WASHINGTON -- The Latest on the Federal Reserve's monetary policy meeting (all times local):
Federal Reserve Chairman Jerome Powell says the central bank is a "nonpolitical institution," and officials were not considering outside criticism in making their decisions.
Powell did not respond directly to Trump's suggestions. But he says the Fed went through a lengthy debate over two days of discussions before announcing its decision on Wednesday to keep its policy rate unchanged.
"We don't think about other factors" outside of how the economy is doing, Powell says. He says the panel felt that the Fed's policies on interest rates were "in a good place."
Federal Reserve Chairman Jerome Powell acknowledges that the U.S. central bank has struggled to meet its target of 2% inflation.
Powell tells reporters at a news conference that many central banks have fallen short of their inflation goals, saying that this likely reflects demographic and global forces that are disinflationary.
Still, Powell is confident that the underlying factors keeping U.S. inflation below 2% are transitory. He said that clothing prices dropped because of changes in the methodology and that airfare prices have been low.
"There are reasons to think those are transitory and will turn around," he says.
Stock and bond markets seesawed between gains and losses Wednesday afternoon as investors weighed the Federal Reserve's assessment of the economy and the prospects for future interest rate moves.
Both stocks and bonds rallied after the Fed released its policy statement, which noted that inflation remained unusually low as the economy continues to remain healthy.
The yield on the 2 year Treasury note fell sharply, to 2.21% from 2.26%. That came as investors aggressively bought the notes, anticipating that the Fed would want to keep rates low.
However stocks and bonds reversed course and turned mixed after Fed Chairman Jerome Powell declined to say whether some investors are misguided in expecting the central bank to trim interest rates this year, something traders have been betting will happen before year's end.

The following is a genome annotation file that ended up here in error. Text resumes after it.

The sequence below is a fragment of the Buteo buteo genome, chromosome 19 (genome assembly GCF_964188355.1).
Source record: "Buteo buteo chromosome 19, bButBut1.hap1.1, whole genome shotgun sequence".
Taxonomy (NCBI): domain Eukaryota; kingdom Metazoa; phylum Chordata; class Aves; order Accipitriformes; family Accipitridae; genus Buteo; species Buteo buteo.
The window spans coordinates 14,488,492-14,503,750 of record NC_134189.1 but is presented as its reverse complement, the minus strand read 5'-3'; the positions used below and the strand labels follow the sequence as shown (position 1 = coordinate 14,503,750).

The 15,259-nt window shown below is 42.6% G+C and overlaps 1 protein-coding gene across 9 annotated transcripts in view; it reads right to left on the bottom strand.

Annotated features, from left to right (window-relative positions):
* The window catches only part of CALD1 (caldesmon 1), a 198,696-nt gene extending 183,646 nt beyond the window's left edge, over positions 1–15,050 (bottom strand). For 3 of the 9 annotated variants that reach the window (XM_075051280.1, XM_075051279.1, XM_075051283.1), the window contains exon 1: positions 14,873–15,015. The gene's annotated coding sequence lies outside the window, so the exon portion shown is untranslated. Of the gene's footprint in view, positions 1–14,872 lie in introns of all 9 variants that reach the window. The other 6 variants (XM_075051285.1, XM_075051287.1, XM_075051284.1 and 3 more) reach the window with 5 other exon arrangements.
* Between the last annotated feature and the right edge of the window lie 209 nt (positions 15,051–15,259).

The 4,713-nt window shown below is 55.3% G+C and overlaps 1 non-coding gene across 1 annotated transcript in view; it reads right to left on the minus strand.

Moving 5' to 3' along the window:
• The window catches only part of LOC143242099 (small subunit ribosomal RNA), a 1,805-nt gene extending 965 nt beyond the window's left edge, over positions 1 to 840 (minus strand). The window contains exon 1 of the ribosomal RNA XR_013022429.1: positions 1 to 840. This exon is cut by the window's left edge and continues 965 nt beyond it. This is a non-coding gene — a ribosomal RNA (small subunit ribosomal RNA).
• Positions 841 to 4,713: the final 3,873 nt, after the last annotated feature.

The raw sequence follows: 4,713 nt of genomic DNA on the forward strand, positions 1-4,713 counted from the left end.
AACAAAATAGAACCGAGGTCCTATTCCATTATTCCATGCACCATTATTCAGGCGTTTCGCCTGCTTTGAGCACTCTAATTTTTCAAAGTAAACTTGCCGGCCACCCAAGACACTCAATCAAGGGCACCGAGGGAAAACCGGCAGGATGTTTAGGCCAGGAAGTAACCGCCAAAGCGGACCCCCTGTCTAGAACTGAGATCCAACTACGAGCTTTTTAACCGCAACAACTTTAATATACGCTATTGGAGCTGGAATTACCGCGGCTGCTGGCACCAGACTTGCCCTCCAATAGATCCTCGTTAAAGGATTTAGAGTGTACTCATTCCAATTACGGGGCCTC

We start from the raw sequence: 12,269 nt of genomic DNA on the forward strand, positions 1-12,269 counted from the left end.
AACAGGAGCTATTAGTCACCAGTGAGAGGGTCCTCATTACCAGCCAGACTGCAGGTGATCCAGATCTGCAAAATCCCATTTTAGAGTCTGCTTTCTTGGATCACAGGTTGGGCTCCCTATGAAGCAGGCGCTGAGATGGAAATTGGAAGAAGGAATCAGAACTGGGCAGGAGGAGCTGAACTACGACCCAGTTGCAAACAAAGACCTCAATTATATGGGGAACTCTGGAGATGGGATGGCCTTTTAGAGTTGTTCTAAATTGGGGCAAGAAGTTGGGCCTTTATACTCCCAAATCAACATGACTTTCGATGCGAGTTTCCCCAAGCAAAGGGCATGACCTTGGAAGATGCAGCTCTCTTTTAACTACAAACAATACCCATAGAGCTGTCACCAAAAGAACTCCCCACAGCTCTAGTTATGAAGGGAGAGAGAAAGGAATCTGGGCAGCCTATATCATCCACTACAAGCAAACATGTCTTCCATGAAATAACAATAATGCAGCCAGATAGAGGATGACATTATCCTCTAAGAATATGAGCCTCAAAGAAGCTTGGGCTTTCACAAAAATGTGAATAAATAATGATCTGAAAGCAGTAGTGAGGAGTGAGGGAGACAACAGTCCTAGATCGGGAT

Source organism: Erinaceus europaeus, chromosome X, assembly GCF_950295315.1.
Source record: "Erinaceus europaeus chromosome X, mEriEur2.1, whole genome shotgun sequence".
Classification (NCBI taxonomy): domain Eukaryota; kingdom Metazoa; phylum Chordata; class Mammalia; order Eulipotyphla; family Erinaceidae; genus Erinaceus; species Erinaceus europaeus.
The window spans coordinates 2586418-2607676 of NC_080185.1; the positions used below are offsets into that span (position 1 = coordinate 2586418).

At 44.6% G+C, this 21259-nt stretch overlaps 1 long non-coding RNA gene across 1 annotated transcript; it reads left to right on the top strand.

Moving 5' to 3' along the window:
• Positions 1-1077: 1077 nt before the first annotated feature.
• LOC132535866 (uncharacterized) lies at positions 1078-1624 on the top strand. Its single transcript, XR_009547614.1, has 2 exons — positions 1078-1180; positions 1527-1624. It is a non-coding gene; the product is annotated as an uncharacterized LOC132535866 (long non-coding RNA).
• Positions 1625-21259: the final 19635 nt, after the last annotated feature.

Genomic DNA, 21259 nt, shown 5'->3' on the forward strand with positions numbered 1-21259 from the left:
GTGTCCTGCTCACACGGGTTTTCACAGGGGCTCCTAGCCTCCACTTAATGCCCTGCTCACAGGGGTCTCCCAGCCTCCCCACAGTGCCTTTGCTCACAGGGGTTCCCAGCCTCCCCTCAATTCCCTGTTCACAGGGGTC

Federal Reserve Chairman Jerome Powell avoided commenting on some controversial views voiced by President Trump's pick for the Fed's Board of Governors, Stephen Moore.
Powell was asked if recent strong wage gains among women workers, which have outpaced men's wage increases, posed a potential problem for the economy. Moore has written in the past that when women make more than men it can threaten family stability, one of many provocative comments that have threatened his potential nomination on Capitol Hill.
"I think men and women should make the same amount for the same work," Powell responded.
But when pressed, he declined to go further: "It's not my role to engage on any nominee for the Fed," he added.
Powell declined to say whether some investors are misguided in expecting the U.S. central bank to trim interest rates this year.
Powell has effectively hit pause on any future rate hikes, leading to speculation that the Fed could choose to cut rates as insurance against an economic slowdown.
But Powell ducked the question at a news conference.
"The committee is comfortable with our current policy stance," he said.
President Donald Trump's controversial choice for the Federal Reserve board of governors issued a statement supporting his own nomination within a minute of Fed officials announcing that they would keep a key short-term rate unchanged.
Stephen Moore, the economics and politics commentator, issued a statement through a public relations firm that noted support from Jeremy Siegel, a finance professor at the University of Pennsylvania who was interviewed on CNBC.